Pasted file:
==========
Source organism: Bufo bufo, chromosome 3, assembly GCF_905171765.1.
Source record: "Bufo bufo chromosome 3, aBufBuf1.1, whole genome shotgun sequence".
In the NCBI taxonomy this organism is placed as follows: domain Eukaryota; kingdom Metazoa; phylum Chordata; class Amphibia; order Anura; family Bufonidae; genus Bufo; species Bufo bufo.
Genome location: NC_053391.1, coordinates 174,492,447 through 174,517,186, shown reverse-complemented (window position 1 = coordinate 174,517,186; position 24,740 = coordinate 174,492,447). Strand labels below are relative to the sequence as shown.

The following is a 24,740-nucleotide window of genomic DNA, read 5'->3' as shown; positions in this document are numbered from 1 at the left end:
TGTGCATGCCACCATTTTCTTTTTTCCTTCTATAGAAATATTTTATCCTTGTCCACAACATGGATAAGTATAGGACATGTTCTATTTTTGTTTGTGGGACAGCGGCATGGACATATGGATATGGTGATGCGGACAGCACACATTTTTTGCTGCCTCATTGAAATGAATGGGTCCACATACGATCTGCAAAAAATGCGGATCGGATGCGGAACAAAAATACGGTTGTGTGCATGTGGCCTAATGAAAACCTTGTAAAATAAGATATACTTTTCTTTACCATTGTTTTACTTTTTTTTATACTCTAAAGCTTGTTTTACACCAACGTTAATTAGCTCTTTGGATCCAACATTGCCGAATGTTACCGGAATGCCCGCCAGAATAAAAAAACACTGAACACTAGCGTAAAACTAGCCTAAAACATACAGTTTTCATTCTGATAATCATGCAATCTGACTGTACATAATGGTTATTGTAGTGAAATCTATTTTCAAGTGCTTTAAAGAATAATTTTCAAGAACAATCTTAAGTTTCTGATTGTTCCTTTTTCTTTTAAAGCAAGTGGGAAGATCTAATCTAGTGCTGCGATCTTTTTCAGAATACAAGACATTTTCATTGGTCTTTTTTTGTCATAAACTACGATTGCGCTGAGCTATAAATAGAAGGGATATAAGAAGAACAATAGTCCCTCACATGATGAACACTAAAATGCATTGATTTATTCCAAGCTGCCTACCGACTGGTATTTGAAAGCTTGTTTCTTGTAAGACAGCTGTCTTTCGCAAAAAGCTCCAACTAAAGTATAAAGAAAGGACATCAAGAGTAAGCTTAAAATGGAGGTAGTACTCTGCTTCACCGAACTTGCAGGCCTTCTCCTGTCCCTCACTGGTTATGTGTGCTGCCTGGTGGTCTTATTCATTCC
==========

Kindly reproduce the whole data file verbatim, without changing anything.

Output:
Source organism: Bufo bufo, chromosome 3, assembly GCF_905171765.1.
Source record: "Bufo bufo chromosome 3, aBufBuf1.1, whole genome shotgun sequence".
In the NCBI taxonomy this organism is placed as follows: domain Eukaryota; kingdom Metazoa; phylum Chordata; class Amphibia; order Anura; family Bufonidae; genus Bufo; species Bufo bufo.
Genome location: NC_053391.1, coordinates 174,492,447 through 174,517,186, shown reverse-complemented (window position 1 = coordinate 174,517,186; position 24,740 = coordinate 174,492,447). Strand labels below are relative to the sequence as shown.

The following is a 24,740-nucleotide window of genomic DNA, read 5'->3' as shown; positions in this document are numbered from 1 at the left end:
TGTGCATGCCACCATTTTCTTTTTTCCTTCTATAGAAATATTTTATCCTTGTCCACAACATGGATAAGTATAGGACATGTTCTATTTTTGTTTGTGGGACAGCGGCATGGACATATGGATATGGTGATGCGGACAGCACACATTTTTTGCTGCCTCATTGAAATGAATGGGTCCACATACGATCTGCAAAAAATGCGGATCGGATGCGGAACAAAAATACGGTTGTGTGCATGTGGCCTAATGAAAACCTTGTAAAATAAGATATACTTTTCTTTACCATTGTTTTACTTTTTTTTATACTCTAAAGCTTGTTTTACACCAACGTTAATTAGCTCTTTGGATCCAACATTGCCGAATGTTACCGGAATGCCCGCCAGAATAAAAAAACACTGAACACTAGCGTAAAACTAGCCTAAAACATACAGTTTTCATTCTGATAATCATGCAATCTGACTGTACATAATGGTTATTGTAGTGAAATCTATTTTCAAGTGCTTTAAAGAATAATTTTCAAGAACAATCTTAAGTTTCTGATTGTTCCTTTTTCTTTTAAAGCAAGTGGGAAGATCTAATCTAGTGCTGCGATCTTTTTCAGAATACAAGACATTTTCATTGGTCTTTTTTTGTCATAAACTACGATTGCGCTGAGCTATAAATAGAAGGGATATAAGAAGAACAATAGTCCCTCACATGATGAACACTAAAATGCATTGATTTATTCCAAGCTGCCTACCGACTGGTATTTGAAAGCTTGTTTCTTGTAAGACAGCTGTCTTTCGCAAAAAGCTCCAACTAAAGTATAAAGAAAGGACATCAAGAGTAAGCTTAAAATGGAGGTAGTACTCTGCTTCACCGAACTTGCAGGCCTTCTCCTGTCCCTCACTGGTTATGTGTGCTGCCTGGTGGTCTTATTCATTCC